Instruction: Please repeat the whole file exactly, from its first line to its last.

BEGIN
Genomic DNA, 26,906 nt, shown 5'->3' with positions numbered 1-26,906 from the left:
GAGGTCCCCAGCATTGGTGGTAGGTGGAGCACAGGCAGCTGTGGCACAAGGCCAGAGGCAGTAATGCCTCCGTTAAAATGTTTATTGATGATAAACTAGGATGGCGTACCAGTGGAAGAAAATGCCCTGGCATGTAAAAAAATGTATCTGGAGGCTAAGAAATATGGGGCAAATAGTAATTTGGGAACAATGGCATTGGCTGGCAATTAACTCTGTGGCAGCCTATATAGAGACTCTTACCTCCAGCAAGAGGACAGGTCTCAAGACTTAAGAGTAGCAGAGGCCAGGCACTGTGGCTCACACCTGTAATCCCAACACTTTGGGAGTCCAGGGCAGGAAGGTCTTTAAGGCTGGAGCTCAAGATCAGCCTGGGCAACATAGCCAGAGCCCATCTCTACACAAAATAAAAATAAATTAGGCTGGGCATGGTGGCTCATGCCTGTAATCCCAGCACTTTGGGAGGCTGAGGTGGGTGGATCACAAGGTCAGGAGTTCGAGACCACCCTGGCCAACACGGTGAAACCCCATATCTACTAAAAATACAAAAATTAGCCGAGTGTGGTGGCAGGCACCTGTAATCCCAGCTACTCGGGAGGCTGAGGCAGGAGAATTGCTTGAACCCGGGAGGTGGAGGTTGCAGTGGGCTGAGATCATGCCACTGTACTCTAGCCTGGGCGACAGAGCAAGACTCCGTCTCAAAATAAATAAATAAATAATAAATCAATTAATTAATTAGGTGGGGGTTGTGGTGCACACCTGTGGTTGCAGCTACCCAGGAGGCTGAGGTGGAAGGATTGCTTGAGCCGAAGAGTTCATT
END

Genomic DNA, 26,906 nt, shown 5'->3' with positions numbered 1-26,906 from the left:
GAGGTCCCCAGCATTGGTGGTAGGTGGAGCACAGGCAGCTGTGGCACAAGGCCAGAGGCAGTAATGCCTCCGTTAAAATGTTTATTGATGATAAACTAGGATGGCGTACCAGTGGAAGAAAATGCCCTGGCATGTAAAAAAATGTATCTGGAGGCTAAGAAATATGGGGCAAATAGTAATTTGGGAACAATGGCATTGGCTGGCAATTAACTCTGTGGCAGCCTATATAGAGACTCTTACCTCCAGCAAGAGGACAGGTCTCAAGACTTAAGAGTAGCAGAGGCCAGGCACTGTGGCTCACACCTGTAATCCCAACACTTTGGGAGTCCAGGGCAGGAAGGTCTTTAAGGCTGGAGCTCAAGATCAGCCTGGGCAACATAGCCAGAGCCCATCTCTACACAAAATAAAAATAAATTAGGCTGGGCATGGTGGCTCATGCCTGTAATCCCAGCACTTTGGGAGGCTGAGGTGGGTGGATCACAAGGTCAGGAGTTCGAGACCACCCTGGCCAACACGGTGAAACCCCATATCTACTAAAAATACAAAAATTAGCCGAGTGTGGTGGCAGGCACCTGTAATCCCAGCTACTCGGGAGGCTGAGGCAGGAGAATTGCTTGAACCCGGGAGGTGGAGGTTGCAGTGGGCTGAGATCATGCCACTGTACTCTAGCCTGGGCGACAGAGCAAGACTCCGTCTCAAAATAAATAAATAAATAATAAATCAATTAATTAATTAGGTGGGGGTTGTGGTGCACACCTGTGGTTGCAGCTACCCAGGAGGCTGAGGTGGAAGGATTGCTTGAGCCGAAGAGTTCATT